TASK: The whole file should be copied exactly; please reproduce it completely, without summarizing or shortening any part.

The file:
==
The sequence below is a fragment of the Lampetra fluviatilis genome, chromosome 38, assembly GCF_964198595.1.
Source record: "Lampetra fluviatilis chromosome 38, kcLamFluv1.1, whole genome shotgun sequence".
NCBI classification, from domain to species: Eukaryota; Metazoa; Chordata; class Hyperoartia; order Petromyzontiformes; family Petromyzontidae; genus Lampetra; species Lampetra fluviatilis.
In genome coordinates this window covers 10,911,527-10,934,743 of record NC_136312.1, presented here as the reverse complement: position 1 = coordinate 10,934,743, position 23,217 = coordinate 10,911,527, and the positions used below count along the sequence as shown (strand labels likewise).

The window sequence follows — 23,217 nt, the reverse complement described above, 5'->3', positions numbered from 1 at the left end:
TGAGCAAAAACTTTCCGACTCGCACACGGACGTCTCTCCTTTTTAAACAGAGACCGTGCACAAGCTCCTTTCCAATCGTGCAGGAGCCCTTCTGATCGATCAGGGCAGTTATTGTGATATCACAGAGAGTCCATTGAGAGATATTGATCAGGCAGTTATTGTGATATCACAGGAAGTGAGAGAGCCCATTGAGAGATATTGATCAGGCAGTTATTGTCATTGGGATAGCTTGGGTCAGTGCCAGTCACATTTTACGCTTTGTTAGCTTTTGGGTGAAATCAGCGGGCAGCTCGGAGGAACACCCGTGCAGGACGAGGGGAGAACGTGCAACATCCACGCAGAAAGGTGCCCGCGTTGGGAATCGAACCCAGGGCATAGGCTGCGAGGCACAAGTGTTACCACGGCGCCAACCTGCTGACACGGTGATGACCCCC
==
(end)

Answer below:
The sequence below is a fragment of the Lampetra fluviatilis genome, chromosome 38, assembly GCF_964198595.1.
Source record: "Lampetra fluviatilis chromosome 38, kcLamFluv1.1, whole genome shotgun sequence".
NCBI classification, from domain to species: Eukaryota; Metazoa; Chordata; class Hyperoartia; order Petromyzontiformes; family Petromyzontidae; genus Lampetra; species Lampetra fluviatilis.
In genome coordinates this window covers 10,911,527-10,934,743 of record NC_136312.1, presented here as the reverse complement: position 1 = coordinate 10,934,743, position 23,217 = coordinate 10,911,527, and the positions used below count along the sequence as shown (strand labels likewise).

The window sequence follows — 23,217 nt, the reverse complement described above, 5'->3', positions numbered from 1 at the left end:
TGAGCAAAAACTTTCCGACTCGCACACGGACGTCTCTCCTTTTTAAACAGAGACCGTGCACAAGCTCCTTTCCAATCGTGCAGGAGCCCTTCTGATCGATCAGGGCAGTTATTGTGATATCACAGAGAGTCCATTGAGAGATATTGATCAGGCAGTTATTGTGATATCACAGGAAGTGAGAGAGCCCATTGAGAGATATTGATCAGGCAGTTATTGTCATTGGGATAGCTTGGGTCAGTGCCAGTCACATTTTACGCTTTGTTAGCTTTTGGGTGAAATCAGCGGGCAGCTCGGAGGAACACCCGTGCAGGACGAGGGGAGAACGTGCAACATCCACGCAGAAAGGTGCCCGCGTTGGGAATCGAACCCAGGGCATAGGCTGCGAGGCACAAGTGTTACCACGGCGCCAACCTGCTGACACGGTGATGACCCCC